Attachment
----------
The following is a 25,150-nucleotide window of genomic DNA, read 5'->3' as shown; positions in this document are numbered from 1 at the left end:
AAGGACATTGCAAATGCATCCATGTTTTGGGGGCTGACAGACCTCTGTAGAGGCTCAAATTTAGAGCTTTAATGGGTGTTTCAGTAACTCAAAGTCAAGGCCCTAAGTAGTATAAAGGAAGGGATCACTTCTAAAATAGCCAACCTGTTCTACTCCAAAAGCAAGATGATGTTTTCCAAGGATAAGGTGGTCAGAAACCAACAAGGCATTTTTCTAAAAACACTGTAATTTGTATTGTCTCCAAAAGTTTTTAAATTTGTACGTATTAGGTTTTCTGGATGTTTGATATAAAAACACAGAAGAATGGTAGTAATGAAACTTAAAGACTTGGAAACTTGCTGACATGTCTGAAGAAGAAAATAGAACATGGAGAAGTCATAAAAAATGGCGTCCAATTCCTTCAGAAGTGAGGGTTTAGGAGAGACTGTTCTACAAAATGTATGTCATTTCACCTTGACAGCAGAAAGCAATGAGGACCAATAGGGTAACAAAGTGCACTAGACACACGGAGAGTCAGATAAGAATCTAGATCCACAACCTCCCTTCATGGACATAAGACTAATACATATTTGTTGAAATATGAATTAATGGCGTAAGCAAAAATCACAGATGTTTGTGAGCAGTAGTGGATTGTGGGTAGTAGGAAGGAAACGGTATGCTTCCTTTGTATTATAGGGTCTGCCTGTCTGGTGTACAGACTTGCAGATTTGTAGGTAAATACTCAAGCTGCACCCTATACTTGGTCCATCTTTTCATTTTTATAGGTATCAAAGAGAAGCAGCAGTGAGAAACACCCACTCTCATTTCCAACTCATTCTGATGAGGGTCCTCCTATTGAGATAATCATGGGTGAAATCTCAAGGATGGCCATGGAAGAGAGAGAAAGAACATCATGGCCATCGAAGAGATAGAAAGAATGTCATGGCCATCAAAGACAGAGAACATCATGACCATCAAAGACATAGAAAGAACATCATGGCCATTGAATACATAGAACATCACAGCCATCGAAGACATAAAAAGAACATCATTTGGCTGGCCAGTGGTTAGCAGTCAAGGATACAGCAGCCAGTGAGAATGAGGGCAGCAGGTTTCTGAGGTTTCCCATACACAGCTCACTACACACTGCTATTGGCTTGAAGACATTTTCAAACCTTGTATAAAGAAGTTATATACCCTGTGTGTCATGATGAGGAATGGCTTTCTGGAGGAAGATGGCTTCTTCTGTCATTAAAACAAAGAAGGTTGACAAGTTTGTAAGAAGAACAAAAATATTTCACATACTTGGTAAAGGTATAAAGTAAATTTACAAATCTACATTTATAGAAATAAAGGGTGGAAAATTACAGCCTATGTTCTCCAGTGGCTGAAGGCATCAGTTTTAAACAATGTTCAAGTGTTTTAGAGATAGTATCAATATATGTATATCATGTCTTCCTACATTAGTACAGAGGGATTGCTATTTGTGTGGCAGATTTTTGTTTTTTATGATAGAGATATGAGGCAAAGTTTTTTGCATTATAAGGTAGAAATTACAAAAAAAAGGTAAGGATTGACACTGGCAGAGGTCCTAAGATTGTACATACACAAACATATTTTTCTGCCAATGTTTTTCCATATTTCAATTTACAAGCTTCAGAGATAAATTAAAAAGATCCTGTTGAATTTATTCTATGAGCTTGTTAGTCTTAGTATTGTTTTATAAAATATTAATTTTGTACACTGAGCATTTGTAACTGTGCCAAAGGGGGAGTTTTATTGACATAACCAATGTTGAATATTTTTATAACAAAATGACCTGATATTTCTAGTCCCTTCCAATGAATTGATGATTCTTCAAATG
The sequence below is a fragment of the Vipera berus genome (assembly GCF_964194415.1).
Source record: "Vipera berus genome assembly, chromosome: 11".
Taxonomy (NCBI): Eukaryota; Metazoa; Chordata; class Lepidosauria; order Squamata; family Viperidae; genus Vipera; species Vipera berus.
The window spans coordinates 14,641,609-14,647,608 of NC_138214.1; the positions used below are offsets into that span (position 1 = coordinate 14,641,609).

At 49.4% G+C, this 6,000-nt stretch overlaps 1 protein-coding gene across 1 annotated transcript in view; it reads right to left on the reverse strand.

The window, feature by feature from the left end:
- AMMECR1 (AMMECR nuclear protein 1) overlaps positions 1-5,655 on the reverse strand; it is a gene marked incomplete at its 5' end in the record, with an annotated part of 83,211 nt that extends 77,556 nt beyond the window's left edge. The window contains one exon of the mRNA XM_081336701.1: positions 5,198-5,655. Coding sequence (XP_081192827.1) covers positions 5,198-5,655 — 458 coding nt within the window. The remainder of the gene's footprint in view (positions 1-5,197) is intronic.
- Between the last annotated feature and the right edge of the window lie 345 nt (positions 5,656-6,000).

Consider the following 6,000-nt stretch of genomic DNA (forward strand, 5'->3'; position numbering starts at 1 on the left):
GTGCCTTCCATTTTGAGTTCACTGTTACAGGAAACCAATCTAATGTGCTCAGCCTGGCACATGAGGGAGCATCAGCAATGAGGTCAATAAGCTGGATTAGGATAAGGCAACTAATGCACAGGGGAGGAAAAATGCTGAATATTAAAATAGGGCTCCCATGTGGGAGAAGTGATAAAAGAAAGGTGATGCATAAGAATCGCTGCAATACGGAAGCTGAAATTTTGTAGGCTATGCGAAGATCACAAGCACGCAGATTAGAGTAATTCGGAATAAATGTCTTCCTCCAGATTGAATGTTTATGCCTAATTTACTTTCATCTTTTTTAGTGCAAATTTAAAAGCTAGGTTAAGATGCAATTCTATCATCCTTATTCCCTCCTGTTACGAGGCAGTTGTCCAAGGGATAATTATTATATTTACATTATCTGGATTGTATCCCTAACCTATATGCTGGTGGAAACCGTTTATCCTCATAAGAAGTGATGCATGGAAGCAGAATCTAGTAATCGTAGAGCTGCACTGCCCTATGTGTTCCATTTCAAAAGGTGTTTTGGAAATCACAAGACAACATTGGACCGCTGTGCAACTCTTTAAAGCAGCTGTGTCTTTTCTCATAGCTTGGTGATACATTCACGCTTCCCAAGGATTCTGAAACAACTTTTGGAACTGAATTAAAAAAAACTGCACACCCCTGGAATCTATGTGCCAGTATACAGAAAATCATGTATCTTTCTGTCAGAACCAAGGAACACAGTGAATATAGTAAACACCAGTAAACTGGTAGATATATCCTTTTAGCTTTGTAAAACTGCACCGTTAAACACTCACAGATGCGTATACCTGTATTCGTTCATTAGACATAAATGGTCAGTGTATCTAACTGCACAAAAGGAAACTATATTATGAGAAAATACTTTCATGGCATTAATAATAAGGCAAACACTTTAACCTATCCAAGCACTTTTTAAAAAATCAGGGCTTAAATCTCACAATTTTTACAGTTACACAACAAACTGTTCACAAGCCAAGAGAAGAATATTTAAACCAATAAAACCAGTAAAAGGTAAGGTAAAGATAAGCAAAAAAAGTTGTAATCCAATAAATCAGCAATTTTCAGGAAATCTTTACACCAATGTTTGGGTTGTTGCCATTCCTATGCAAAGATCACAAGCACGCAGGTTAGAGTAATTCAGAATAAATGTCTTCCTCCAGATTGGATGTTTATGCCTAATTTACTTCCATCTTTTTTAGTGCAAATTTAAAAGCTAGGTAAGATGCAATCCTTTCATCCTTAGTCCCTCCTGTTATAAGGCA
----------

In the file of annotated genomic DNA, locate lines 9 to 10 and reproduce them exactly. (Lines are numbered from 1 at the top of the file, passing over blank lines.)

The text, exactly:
- AMMECR1 (AMMECR nuclear protein 1) overlaps positions 1-5,655 on the reverse strand; it is a gene marked incomplete at its 5' end in the record, with an annotated part of 83,211 nt that extends 77,556 nt beyond the window's left edge. The window contains one exon of the mRNA XM_081336701.1: positions 5,198-5,655. Coding sequence (XP_081192827.1) covers positions 5,198-5,655 — 458 coding nt within the window. The remainder of the gene's footprint in view (positions 1-5,197) is intronic.
- Between the last annotated feature and the right edge of the window lie 345 nt (positions 5,656-6,000).